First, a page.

Monsoon at 99% of long-period average in June-September; withdrawal delayed

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October 01, 2021 2:30 AM

However, this year, the southwest monsoon is likely to start withdrawing from west Rajasthan and Punjab from October 6, which will be the second-most delayed withdrawal since 1961.

The summer crops have been breaking records continuously since the 2016-17 crop year (July-June). Monsoon is the main source of irrigation in the kharif season as farmers on 52% of the country’s cultivable land area depend on it.The summer crops have been breaking records continuously since the 2016-17 crop year (July-June). Monsoon is the main source of irrigation in the kharif season as farmers on 52% of the country’s cultivable land area depend on it.

The June-September monsoon season ended with rainfall of 99% of the long-period average (LPA) on Thursday, as against 101% (with a model error of ±4%) forecast by the India Meteorological Department (IMD).

However, this year, the southwest monsoon is likely to start withdrawing from west Rajasthan and Punjab from October 6, which will be the second-most delayed withdrawal since 1961.

Rainfall of 96-104% of LPA is considered normal.

Almost timely onset, delayed withdrawal and uneven distribution over the four-month season across different regions were highlights of this year’s monsoon. The government has estimated an all-time high food grain production of 150.5 million tonne (MT) during this kharif season, 0.6% up from last year.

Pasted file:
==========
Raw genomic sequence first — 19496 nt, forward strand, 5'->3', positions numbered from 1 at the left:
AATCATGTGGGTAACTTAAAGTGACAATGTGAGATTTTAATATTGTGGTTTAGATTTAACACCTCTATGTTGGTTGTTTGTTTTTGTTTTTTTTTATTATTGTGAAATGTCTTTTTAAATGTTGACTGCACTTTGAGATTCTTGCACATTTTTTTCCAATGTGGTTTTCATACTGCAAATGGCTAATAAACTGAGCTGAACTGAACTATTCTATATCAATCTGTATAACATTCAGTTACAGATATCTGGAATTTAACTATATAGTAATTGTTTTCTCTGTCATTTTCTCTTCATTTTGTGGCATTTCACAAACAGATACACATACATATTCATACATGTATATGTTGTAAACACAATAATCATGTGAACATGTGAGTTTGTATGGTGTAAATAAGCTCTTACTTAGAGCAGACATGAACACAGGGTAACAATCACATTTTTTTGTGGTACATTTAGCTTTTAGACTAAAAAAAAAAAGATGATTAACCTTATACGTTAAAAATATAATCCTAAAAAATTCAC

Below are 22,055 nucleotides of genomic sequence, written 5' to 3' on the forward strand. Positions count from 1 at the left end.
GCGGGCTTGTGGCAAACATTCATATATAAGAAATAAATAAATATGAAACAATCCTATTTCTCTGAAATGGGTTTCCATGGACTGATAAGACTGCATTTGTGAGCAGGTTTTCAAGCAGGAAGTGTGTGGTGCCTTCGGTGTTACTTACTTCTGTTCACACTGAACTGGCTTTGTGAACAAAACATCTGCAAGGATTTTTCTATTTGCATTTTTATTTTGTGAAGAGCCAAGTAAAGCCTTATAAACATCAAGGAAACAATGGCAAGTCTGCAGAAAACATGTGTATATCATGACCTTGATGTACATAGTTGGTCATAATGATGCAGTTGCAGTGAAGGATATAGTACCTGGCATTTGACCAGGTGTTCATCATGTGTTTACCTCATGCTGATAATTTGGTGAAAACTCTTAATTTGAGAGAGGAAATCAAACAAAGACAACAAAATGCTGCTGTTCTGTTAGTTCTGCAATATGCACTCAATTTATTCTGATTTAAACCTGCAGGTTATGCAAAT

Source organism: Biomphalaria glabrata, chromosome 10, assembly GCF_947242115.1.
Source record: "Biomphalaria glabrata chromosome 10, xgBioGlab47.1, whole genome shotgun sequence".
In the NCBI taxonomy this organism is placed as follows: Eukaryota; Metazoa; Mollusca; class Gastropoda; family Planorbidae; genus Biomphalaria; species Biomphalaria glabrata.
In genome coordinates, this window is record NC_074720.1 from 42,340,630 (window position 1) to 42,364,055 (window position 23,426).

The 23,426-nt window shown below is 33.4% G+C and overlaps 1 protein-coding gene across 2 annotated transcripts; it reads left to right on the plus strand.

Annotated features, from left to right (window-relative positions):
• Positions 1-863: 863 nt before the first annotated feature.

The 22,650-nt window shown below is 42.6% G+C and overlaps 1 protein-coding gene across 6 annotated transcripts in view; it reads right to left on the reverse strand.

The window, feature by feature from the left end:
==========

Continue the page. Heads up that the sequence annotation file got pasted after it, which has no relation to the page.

The summer crops have been breaking records continuously since the 2016-17 crop year (July-June). Monsoon is the main source of irrigation in the kharif season as farmers on 52% of the country’s cultivable land area depend on it.

“The delayed withdrawal as well as an expected normal rainfall during October-December will help the winter crop sowing,” IMD director general M Mohapatra said.

In 2019, monsoon started retreating from the north-west region from October 9 and the rabi foodgrain output that year increased 7% to 153.7 MT, on-year.

Though the north-east region ended with 12% deficit in rainfall this year, it is not a concern since quantitatively the area gets much higher rainfall than other parts of the country. Other regions received normal rainfall between 96-111% of LPA. The pan-India rainfall was 24% below normal in August and 35% above normal in September.

As Gujarat, Rajasthan, Maharashtra and Madhya Pradesh have received very high precipitation during September, experts said there could be yield losses in oilseeds and pulses as excessive rain adversely affects these crops ready for harvesting. Soyabean crop was damaged in many parts of Madhya Pradesh due to excess rain in September 2019 and 2020.

The weather department has allayed apprehension of high rainfall in September becoming the new normal, despite this occurring for the third consecutive year. “It need not be continuous as rainfall keeps changing,” said DS Pai, head of long-range forecast division.

Out of the 13 low pressure events that took place during the entire season, which is normal during monsoon, five were in September, Mohapatra said, which increased the rainfall in the last month of the season.

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